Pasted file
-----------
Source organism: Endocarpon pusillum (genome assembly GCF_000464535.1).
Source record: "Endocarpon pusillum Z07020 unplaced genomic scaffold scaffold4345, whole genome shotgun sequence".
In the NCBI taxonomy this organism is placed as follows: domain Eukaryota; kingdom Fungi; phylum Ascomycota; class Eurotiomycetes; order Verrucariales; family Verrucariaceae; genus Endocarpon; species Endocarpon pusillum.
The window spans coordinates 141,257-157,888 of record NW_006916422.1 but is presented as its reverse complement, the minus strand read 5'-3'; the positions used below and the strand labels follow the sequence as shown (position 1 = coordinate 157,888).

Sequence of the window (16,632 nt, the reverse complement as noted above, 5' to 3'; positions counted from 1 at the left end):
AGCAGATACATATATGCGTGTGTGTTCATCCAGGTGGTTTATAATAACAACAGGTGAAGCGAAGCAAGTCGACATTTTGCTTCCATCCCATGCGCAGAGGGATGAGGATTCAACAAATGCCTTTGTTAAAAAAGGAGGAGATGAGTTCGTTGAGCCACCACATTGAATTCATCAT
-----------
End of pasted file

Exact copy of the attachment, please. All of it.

Source organism: Endocarpon pusillum (genome assembly GCF_000464535.1).
Source record: "Endocarpon pusillum Z07020 unplaced genomic scaffold scaffold4345, whole genome shotgun sequence".
In the NCBI taxonomy this organism is placed as follows: domain Eukaryota; kingdom Fungi; phylum Ascomycota; class Eurotiomycetes; order Verrucariales; family Verrucariaceae; genus Endocarpon; species Endocarpon pusillum.
The window spans coordinates 141,257-157,888 of record NW_006916422.1 but is presented as its reverse complement, the minus strand read 5'-3'; the positions used below and the strand labels follow the sequence as shown (position 1 = coordinate 157,888).

Sequence of the window (16,632 nt, the reverse complement as noted above, 5' to 3'; positions counted from 1 at the left end):
AGCAGATACATATATGCGTGTGTGTTCATCCAGGTGGTTTATAATAACAACAGGTGAAGCGAAGCAAGTCGACATTTTGCTTCCATCCCATGCGCAGAGGGATGAGGATTCAACAAATGCCTTTGTTAAAAAAGGAGGAGATGAGTTCGTTGAGCCACCACATTGAATTCATCAT